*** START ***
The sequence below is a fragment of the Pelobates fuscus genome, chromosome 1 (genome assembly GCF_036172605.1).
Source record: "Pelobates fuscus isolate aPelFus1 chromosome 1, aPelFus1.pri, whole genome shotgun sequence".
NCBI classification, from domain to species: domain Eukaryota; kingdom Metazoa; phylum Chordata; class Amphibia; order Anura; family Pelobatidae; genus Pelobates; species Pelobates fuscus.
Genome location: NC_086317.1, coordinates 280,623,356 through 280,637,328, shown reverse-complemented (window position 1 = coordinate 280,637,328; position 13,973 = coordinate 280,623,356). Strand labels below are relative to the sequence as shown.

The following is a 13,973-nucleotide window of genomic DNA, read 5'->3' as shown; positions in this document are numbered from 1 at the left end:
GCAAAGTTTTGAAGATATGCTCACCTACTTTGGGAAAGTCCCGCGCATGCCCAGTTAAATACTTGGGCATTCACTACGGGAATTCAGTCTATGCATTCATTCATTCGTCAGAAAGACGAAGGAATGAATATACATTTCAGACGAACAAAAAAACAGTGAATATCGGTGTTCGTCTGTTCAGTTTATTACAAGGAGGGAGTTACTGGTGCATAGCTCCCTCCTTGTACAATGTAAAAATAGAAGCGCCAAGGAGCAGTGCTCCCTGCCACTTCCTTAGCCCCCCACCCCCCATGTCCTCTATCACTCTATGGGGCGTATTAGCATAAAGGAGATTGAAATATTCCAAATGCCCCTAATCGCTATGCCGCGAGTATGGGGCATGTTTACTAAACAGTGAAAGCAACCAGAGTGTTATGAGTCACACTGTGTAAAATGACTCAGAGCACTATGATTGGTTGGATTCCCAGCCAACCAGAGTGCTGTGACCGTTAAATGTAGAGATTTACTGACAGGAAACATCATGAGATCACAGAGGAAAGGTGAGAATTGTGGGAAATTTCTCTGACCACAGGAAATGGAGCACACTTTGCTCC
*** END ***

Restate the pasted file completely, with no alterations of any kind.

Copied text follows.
The sequence below is a fragment of the Pelobates fuscus genome, chromosome 1 (genome assembly GCF_036172605.1).
Source record: "Pelobates fuscus isolate aPelFus1 chromosome 1, aPelFus1.pri, whole genome shotgun sequence".
NCBI classification, from domain to species: domain Eukaryota; kingdom Metazoa; phylum Chordata; class Amphibia; order Anura; family Pelobatidae; genus Pelobates; species Pelobates fuscus.
Genome location: NC_086317.1, coordinates 280,623,356 through 280,637,328, shown reverse-complemented (window position 1 = coordinate 280,637,328; position 13,973 = coordinate 280,623,356). Strand labels below are relative to the sequence as shown.

The following is a 13,973-nucleotide window of genomic DNA, read 5'->3' as shown; positions in this document are numbered from 1 at the left end:
GCAAAGTTTTGAAGATATGCTCACCTACTTTGGGAAAGTCCCGCGCATGCCCAGTTAAATACTTGGGCATTCACTACGGGAATTCAGTCTATGCATTCATTCATTCGTCAGAAAGACGAAGGAATGAATATACATTTCAGACGAACAAAAAAACAGTGAATATCGGTGTTCGTCTGTTCAGTTTATTACAAGGAGGGAGTTACTGGTGCATAGCTCCCTCCTTGTACAATGTAAAAATAGAAGCGCCAAGGAGCAGTGCTCCCTGCCACTTCCTTAGCCCCCCACCCCCCATGTCCTCTATCACTCTATGGGGCGTATTAGCATAAAGGAGATTGAAATATTCCAAATGCCCCTAATCGCTATGCCGCGAGTATGGGGCATGTTTACTAAACAGTGAAAGCAACCAGAGTGTTATGAGTCACACTGTGTAAAATGACTCAGAGCACTATGATTGGTTGGATTCCCAGCCAACCAGAGTGCTGTGACCGTTAAATGTAGAGATTTACTGACAGGAAACATCATGAGATCACAGAGGAAAGGTGAGAATTGTGGGAAATTTCTCTGACCACAGGAAATGGAGCACACTTTGCTCC